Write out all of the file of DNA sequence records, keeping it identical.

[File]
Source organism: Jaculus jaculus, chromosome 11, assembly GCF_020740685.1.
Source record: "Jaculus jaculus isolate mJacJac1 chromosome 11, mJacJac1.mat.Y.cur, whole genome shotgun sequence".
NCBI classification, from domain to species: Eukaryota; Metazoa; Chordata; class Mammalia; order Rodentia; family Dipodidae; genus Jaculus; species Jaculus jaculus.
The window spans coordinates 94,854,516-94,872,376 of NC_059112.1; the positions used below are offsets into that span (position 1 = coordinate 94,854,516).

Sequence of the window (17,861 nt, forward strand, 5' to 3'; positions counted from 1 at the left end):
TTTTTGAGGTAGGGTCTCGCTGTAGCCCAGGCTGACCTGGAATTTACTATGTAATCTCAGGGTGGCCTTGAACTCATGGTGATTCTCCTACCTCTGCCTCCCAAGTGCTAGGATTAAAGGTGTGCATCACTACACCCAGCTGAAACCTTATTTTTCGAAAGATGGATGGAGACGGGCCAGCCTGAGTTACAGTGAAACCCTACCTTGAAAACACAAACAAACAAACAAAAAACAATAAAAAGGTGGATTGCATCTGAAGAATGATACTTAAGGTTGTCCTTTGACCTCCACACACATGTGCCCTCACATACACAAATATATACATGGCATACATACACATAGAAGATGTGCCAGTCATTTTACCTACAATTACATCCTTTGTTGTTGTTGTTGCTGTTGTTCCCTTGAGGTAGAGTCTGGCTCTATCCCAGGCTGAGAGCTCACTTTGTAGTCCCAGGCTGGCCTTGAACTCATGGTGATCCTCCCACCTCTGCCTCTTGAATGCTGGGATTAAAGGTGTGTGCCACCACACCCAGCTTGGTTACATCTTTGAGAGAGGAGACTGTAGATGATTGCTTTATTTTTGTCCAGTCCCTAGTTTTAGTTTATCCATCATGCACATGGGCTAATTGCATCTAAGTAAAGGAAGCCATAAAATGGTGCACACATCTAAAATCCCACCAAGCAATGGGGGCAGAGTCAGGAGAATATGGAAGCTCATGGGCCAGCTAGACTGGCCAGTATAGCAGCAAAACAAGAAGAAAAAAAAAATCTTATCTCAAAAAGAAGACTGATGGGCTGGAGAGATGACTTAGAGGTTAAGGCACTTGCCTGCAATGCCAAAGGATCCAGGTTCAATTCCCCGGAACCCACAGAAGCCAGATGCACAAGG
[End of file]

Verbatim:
Source organism: Jaculus jaculus, chromosome 11, assembly GCF_020740685.1.
Source record: "Jaculus jaculus isolate mJacJac1 chromosome 11, mJacJac1.mat.Y.cur, whole genome shotgun sequence".
NCBI classification, from domain to species: Eukaryota; Metazoa; Chordata; class Mammalia; order Rodentia; family Dipodidae; genus Jaculus; species Jaculus jaculus.
The window spans coordinates 94,854,516-94,872,376 of NC_059112.1; the positions used below are offsets into that span (position 1 = coordinate 94,854,516).

Sequence of the window (17,861 nt, forward strand, 5' to 3'; positions counted from 1 at the left end):
TTTTTGAGGTAGGGTCTCGCTGTAGCCCAGGCTGACCTGGAATTTACTATGTAATCTCAGGGTGGCCTTGAACTCATGGTGATTCTCCTACCTCTGCCTCCCAAGTGCTAGGATTAAAGGTGTGCATCACTACACCCAGCTGAAACCTTATTTTTCGAAAGATGGATGGAGACGGGCCAGCCTGAGTTACAGTGAAACCCTACCTTGAAAACACAAACAAACAAACAAAAAACAATAAAAAGGTGGATTGCATCTGAAGAATGATACTTAAGGTTGTCCTTTGACCTCCACACACATGTGCCCTCACATACACAAATATATACATGGCATACATACACATAGAAGATGTGCCAGTCATTTTACCTACAATTACATCCTTTGTTGTTGTTGTTGCTGTTGTTCCCTTGAGGTAGAGTCTGGCTCTATCCCAGGCTGAGAGCTCACTTTGTAGTCCCAGGCTGGCCTTGAACTCATGGTGATCCTCCCACCTCTGCCTCTTGAATGCTGGGATTAAAGGTGTGTGCCACCACACCCAGCTTGGTTACATCTTTGAGAGAGGAGACTGTAGATGATTGCTTTATTTTTGTCCAGTCCCTAGTTTTAGTTTATCCATCATGCACATGGGCTAATTGCATCTAAGTAAAGGAAGCCATAAAATGGTGCACACATCTAAAATCCCACCAAGCAATGGGGGCAGAGTCAGGAGAATATGGAAGCTCATGGGCCAGCTAGACTGGCCAGTATAGCAGCAAAACAAGAAGAAAAAAAAAATCTTATCTCAAAAAGAAGACTGATGGGCTGGAGAGATGACTTAGAGGTTAAGGCACTTGCCTGCAATGCCAAAGGATCCAGGTTCAATTCCCCGGAACCCACAGAAGCCAGATGCACAAGG